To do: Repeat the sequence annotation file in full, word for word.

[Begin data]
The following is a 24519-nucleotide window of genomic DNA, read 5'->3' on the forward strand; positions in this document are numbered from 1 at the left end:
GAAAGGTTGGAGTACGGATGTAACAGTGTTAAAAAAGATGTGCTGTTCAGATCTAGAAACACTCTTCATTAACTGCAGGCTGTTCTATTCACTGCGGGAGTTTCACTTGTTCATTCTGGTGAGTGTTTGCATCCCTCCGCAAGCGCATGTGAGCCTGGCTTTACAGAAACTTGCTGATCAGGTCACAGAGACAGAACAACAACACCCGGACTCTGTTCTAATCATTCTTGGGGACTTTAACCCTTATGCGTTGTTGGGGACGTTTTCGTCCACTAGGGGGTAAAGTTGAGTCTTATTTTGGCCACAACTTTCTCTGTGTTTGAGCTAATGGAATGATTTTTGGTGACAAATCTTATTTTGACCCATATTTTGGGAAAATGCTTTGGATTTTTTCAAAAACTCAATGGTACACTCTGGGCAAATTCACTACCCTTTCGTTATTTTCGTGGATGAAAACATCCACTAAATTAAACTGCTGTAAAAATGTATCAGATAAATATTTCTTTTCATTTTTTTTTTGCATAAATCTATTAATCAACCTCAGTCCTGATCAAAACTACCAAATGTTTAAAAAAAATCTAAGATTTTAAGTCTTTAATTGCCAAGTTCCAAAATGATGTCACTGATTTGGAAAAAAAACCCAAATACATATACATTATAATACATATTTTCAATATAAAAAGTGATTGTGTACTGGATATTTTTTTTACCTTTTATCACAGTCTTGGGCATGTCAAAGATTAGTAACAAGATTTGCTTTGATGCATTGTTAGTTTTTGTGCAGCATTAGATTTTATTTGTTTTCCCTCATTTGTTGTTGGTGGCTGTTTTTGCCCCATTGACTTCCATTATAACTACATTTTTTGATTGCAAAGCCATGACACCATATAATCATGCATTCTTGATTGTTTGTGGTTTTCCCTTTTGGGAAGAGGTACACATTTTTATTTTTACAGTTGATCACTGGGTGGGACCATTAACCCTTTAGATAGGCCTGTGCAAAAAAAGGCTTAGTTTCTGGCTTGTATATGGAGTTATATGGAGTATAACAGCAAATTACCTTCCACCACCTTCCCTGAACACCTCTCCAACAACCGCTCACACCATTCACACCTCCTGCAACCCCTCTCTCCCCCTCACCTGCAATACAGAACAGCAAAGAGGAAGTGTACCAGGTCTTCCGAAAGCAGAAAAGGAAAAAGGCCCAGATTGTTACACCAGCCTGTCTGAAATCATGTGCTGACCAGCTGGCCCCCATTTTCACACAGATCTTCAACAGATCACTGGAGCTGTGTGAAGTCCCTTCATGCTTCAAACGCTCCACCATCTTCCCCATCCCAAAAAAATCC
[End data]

The following is a 24519-nucleotide window of genomic DNA, read 5'->3' on the forward strand; positions in this document are numbered from 1 at the left end:
GAAAGGTTGGAGTACGGATGTAACAGTGTTAAAAAAGATGTGCTGTTCAGATCTAGAAACACTCTTCATTAACTGCAGGCTGTTCTATTCACTGCGGGAGTTTCACTTGTTCATTCTGGTGAGTGTTTGCATCCCTCCGCAAGCGCATGTGAGCCTGGCTTTACAGAAACTTGCTGATCAGGTCACAGAGACAGAACAACAACACCCGGACTCTGTTCTAATCATTCTTGGGGACTTTAACCCTTATGCGTTGTTGGGGACGTTTTCGTCCACTAGGGGGTAAAGTTGAGTCTTATTTTGGCCACAACTTTCTCTGTGTTTGAGCTAATGGAATGATTTTTGGTGACAAATCTTATTTTGACCCATATTTTGGGAAAATGCTTTGGATTTTTTCAAAAACTCAATGGTACACTCTGGGCAAATTCACTACCCTTTCGTTATTTTCGTGGATGAAAACATCCACTAAATTAAACTGCTGTAAAAATGTATCAGATAAATATTTCTTTTCATTTTTTTTTTGCATAAATCTATTAATCAACCTCAGTCCTGATCAAAACTACCAAATGTTTAAAAAAAATCTAAGATTTTAAGTCTTTAATTGCCAAGTTCCAAAATGATGTCACTGATTTGGAAAAAAAACCCAAATACATATACATTATAATACATATTTTCAATATAAAAAGTGATTGTGTACTGGATATTTTTTTTACCTTTTATCACAGTCTTGGGCATGTCAAAGATTAGTAACAAGATTTGCTTTGATGCATTGTTAGTTTTTGTGCAGCATTAGATTTTATTTGTTTTCCCTCATTTGTTGTTGGTGGCTGTTTTTGCCCCATTGACTTCCATTATAACTACATTTTTTGATTGCAAAGCCATGACACCATATAATCATGCATTCTTGATTGTTTGTGGTTTTCCCTTTTGGGAAGAGGTACACATTTTTATTTTTACAGTTGATCACTGGGTGGGACCATTAACCCTTTAGATAGGCCTGTGCAAAAAAAGGCTTAGTTTCTGGCTTGTATATGGAGTTATATGGAGTATAACAGCAAATTACCTTCCACCACCTTCCCTGAACACCTCTCCAACAACCGCTCACACCATTCACACCTCCTGCAACCCCTCTCTCCCCCTCACCTGCAATACAGAACAGCAAAGAGGAAGTGTACCAGGTCTTCCGAAAGCAGAAAAGGAAAAAGGCCCAGATTGTTACACCAGCCTGTCTGAAATCATGTGCTGACCAGCTGGCCCCCATTTTCACACAGATCTTCAACAGATCACTGGAGCTGTGTGAAGTCCCTTCATGCTTCAAACGCTCCACCATCTTCCCCATCCCAAAAAAATCC